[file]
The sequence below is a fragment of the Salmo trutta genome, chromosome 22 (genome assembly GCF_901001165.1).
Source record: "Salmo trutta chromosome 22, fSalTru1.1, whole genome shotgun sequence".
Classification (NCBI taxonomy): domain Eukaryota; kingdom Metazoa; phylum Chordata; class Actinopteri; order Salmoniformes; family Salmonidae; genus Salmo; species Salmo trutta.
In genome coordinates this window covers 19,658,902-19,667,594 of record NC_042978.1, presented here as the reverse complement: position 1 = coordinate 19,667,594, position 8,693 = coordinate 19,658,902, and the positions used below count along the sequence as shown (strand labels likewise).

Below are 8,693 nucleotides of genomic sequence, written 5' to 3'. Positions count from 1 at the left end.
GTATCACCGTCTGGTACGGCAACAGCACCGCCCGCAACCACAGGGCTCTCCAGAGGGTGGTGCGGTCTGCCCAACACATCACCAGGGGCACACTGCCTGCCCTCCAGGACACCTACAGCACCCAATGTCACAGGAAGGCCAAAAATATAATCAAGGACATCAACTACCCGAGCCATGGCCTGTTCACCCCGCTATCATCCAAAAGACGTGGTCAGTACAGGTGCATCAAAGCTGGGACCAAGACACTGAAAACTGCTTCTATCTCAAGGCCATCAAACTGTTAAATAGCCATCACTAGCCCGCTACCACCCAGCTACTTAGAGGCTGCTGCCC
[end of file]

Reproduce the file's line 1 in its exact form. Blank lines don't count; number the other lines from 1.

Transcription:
The sequence below is a fragment of the Salmo trutta genome, chromosome 22 (genome assembly GCF_901001165.1).